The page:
The week from Christmas through New Year’s Day traditionally has been vacation time for my wife Lisa and me.
We truly wanted to get away this year – a quiet few days at a New England bed and breakfast is our cup of holiday brew – but the economy dictated that we stay at home. We did some things around the house, bought ourselves an HD plasma TV and enjoyed each other’s company.
Then came Tuesday, with its high winds and Arctic chill.
We had a horrific incident in the neighborhood when the wind blew down a massive pine tree within sight of our house. The power lines were ripped down. The toaster oven with my leftover pizza slices (boy does Pagliacci’s of Plainville make good ones) suddenly went cold. The power went out.
We were told by the CL&P recording that normalcy would be returned in two hours. That hardly seemed likely and sure enough, it wasn’t. We were in for a long haul for the second time in three years.
The fact that modern conveniences were unavailable was nothing compared to no water and thus no plumbing to accommodate certain functions that human beings can't ignore for very long. After all, nobody has outhouses anymore. Nonetheless, we tried to rough it.
We had plenty of firewood and that’s always fun and romantic to sit in front of a blazing fire on a cold night. I puffed on my pipe and sipped some alcoholic concoctions to while away the hours, keeping in mind what our forefathers did 250 years ago. No SmartPhones back then, Virginia. Folks amused themselves with simple pleasures, glad to be warm and elated to be sharing quality time with their loved ones.
The power went off at 12:50 p.m. The sun set and wind-chill numbers became unfit for the warm-blooded. We had plans to meet another couple for dinner at Sadler’s Ordinary, a quaint spot in Marlborough. We got out of the house early, had a cup of coffee at Barnes and noble, then hit Route 2 for the ride to Sadler’s. We hoped all along that the power would be back by the time we got home, but nothing doing.
As we pulled into our neighborhood, we found the road to be closed. What lay before us looked like footage from London in 1942 after a German air attack. A utility pole had been snapped in two, leaving the transformer broken in pieces on the ground. Wires hung low. The intrepid CL&P linemen braved the numbing cold to put things back in order but we could see it would take awhile.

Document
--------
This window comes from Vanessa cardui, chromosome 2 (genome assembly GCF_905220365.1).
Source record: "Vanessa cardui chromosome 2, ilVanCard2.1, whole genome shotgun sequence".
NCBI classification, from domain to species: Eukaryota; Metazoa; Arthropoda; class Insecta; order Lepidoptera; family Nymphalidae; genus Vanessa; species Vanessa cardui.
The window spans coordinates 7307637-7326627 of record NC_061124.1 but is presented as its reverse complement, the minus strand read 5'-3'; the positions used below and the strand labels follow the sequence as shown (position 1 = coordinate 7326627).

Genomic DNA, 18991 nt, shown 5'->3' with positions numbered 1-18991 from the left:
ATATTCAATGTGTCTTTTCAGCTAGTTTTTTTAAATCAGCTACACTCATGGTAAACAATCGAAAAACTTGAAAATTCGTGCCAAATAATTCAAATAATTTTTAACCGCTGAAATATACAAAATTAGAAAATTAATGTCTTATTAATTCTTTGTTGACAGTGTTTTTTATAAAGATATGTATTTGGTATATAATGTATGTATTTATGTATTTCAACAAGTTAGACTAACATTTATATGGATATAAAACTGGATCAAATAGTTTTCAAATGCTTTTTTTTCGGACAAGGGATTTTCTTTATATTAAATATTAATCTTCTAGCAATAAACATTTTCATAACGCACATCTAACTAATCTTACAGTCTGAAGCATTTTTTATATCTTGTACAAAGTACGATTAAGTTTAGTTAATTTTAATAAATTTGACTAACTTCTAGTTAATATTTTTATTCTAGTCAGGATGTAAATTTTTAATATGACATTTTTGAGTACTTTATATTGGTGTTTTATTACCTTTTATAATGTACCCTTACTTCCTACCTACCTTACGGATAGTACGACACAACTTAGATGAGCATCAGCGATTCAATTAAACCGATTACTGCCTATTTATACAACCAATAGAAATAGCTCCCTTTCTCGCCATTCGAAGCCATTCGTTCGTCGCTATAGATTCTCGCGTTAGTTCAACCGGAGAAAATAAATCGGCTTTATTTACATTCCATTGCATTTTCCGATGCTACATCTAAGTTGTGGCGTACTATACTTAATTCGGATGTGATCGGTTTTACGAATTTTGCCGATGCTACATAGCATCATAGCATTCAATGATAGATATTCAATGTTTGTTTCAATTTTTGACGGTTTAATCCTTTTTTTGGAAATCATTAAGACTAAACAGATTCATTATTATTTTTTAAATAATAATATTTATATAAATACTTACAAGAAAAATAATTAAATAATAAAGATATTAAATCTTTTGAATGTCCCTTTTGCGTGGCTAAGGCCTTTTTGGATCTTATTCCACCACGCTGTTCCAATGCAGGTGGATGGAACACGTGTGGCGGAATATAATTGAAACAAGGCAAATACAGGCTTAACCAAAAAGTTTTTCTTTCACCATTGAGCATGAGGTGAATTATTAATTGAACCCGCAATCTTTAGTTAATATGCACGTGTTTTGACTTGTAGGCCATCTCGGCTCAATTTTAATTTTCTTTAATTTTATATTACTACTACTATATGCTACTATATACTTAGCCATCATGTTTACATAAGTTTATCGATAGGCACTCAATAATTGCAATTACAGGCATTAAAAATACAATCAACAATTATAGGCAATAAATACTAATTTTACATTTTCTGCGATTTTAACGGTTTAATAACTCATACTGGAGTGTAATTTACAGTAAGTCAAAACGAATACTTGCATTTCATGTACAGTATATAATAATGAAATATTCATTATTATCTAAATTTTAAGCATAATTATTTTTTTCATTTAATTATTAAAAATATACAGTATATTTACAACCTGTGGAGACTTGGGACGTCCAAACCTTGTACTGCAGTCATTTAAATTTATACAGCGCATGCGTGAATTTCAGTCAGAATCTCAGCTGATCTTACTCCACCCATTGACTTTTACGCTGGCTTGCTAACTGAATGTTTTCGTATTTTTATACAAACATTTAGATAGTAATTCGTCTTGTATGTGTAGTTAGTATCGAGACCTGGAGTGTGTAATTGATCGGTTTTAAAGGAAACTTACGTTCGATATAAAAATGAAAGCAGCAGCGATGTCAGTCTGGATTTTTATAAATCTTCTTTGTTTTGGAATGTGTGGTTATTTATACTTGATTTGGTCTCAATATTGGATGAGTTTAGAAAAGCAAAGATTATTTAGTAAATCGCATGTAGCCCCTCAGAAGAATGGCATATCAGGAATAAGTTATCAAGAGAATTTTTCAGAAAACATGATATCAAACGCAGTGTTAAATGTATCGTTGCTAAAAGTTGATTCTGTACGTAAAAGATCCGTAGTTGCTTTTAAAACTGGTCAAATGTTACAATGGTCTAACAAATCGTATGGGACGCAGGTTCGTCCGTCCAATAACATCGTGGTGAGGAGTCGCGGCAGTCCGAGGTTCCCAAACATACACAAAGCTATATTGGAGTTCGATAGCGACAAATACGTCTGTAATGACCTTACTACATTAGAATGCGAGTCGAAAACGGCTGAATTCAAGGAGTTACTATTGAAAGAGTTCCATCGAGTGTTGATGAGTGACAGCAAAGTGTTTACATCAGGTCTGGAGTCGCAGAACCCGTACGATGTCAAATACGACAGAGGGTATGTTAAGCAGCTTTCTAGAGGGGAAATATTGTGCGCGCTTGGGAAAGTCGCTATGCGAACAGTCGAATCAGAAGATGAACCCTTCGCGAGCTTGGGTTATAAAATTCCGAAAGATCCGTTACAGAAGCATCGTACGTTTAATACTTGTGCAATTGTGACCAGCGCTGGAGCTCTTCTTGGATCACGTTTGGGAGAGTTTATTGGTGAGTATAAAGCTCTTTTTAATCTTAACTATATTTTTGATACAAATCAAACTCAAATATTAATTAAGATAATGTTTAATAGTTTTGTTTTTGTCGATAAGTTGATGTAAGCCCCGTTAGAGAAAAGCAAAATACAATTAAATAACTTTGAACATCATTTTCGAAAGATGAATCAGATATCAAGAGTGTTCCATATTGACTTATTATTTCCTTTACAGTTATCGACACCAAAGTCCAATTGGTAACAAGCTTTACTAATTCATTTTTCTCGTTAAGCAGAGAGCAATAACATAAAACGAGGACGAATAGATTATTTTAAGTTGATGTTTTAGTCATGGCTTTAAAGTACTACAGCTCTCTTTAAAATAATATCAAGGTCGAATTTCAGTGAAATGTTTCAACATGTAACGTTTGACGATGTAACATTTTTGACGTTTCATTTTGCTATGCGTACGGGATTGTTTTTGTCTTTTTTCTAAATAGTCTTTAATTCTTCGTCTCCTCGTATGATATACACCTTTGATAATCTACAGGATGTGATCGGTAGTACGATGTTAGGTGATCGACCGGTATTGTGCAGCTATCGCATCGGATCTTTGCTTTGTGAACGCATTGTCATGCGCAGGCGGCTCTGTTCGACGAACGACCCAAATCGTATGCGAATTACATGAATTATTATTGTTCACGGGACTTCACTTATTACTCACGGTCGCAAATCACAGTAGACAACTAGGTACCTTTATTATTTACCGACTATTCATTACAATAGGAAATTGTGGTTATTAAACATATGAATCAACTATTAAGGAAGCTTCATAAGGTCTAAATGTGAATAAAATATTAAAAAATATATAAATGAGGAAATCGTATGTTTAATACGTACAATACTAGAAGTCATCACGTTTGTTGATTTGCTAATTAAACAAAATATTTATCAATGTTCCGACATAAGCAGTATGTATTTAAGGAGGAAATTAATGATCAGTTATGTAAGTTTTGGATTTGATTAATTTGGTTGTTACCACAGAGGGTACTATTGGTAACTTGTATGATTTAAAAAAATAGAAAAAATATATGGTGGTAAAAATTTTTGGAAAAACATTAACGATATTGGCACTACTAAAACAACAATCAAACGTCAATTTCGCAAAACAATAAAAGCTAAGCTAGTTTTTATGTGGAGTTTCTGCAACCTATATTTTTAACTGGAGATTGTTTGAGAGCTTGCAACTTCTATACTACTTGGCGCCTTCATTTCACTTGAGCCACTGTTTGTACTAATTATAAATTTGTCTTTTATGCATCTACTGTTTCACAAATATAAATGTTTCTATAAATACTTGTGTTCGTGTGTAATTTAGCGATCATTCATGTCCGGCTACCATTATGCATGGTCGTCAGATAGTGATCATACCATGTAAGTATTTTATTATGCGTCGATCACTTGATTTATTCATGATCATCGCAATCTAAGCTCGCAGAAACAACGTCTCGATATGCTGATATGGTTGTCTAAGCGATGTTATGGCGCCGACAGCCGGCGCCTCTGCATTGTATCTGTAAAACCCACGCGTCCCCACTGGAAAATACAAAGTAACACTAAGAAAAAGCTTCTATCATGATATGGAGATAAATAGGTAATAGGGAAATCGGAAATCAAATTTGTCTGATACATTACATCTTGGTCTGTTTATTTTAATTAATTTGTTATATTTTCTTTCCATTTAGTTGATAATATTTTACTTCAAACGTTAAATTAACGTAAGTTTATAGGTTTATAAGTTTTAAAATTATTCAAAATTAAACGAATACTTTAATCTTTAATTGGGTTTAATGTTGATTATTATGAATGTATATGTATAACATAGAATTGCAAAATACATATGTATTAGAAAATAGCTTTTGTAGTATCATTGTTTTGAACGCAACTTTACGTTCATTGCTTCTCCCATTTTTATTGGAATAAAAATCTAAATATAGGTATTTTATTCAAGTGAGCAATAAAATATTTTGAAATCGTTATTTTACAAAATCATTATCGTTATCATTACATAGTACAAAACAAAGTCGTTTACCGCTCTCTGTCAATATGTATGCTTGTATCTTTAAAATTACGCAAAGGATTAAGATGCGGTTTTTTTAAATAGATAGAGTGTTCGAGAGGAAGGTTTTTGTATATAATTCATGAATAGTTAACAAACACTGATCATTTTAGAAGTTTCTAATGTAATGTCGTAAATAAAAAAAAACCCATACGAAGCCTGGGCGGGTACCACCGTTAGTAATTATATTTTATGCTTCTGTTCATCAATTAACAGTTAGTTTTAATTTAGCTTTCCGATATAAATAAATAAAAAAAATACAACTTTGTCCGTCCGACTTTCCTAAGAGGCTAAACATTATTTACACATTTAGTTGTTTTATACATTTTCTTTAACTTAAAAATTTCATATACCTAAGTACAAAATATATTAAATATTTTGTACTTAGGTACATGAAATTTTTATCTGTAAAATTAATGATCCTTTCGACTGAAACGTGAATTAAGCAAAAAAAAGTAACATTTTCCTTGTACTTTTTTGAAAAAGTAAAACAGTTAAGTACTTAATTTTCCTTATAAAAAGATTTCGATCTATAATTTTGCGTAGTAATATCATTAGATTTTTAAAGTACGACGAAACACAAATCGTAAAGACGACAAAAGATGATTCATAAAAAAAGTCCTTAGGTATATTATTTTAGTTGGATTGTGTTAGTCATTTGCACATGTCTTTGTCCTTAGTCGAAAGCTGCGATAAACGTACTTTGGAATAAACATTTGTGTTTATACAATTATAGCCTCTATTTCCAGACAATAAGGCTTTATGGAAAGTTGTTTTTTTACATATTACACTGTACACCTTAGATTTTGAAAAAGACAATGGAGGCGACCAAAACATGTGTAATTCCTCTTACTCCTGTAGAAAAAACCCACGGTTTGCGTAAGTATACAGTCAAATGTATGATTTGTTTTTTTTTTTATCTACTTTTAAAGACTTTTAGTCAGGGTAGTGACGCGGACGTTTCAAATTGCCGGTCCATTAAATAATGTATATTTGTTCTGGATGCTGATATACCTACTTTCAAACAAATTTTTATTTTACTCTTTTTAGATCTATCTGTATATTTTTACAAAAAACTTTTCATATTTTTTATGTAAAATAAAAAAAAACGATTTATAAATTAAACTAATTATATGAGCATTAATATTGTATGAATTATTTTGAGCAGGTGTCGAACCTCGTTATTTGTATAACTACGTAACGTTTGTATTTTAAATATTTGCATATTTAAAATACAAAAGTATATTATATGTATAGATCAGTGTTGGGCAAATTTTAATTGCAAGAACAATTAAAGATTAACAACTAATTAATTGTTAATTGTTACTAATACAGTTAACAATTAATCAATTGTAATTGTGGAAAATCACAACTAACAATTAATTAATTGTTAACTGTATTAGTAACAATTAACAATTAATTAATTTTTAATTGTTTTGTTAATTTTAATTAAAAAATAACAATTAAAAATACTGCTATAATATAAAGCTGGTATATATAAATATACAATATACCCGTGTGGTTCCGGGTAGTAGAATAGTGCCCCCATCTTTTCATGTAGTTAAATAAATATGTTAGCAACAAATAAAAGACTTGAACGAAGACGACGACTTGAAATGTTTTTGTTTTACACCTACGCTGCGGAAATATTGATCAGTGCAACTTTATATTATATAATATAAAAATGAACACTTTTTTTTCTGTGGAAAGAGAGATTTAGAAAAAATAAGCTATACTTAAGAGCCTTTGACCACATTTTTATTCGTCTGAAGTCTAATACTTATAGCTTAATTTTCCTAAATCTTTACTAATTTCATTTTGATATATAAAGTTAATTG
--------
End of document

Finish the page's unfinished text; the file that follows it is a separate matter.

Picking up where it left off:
We circled around into Burlington and returned home. Thankfully, son Jason and his girl Brittany kept the home fires burning.
We talked, I read my stirring Humphrey Bogart biography by candlelight and the fire raged. Finally, a few minutes before 2 a.m., the lights went on. By Wednesday morning 10 a.m., we had telephone service, internet and cable TV restored. Our time of living like the Pilgrims came to a close after 12 hours.
I went around the house to make sure everything was in order and noticed the toaster oven was on. I had eaten the pizza cold (still pretty tasty) but we didn't think of turning the oven off when the power went out. If the power had been restored when we were in Marlborough, we may have come home to a smoldering pile of embers. As it turns out, we were fortunate that events transpired in the manner they did.
I’ve gotten very philosophical over the years. That, combined with my deep respect for what our forefathers had to endure, set me to reflecting on how thankful we should be for the luxuries we have.
Denied of watching more meaningless bowl games or some obscure college basketball, I picked up a book with cold fingers and read through squinting eyes. So what! We weathered the storm. We could have spent the night at my in-laws home or even at a local inn but that could have resulted in disaster, one of the worst of our lives.
Somebody was listening to our prayers, and a couple hours without TV, telephones and internet access didn't do us any harm. In fact, it did us some good.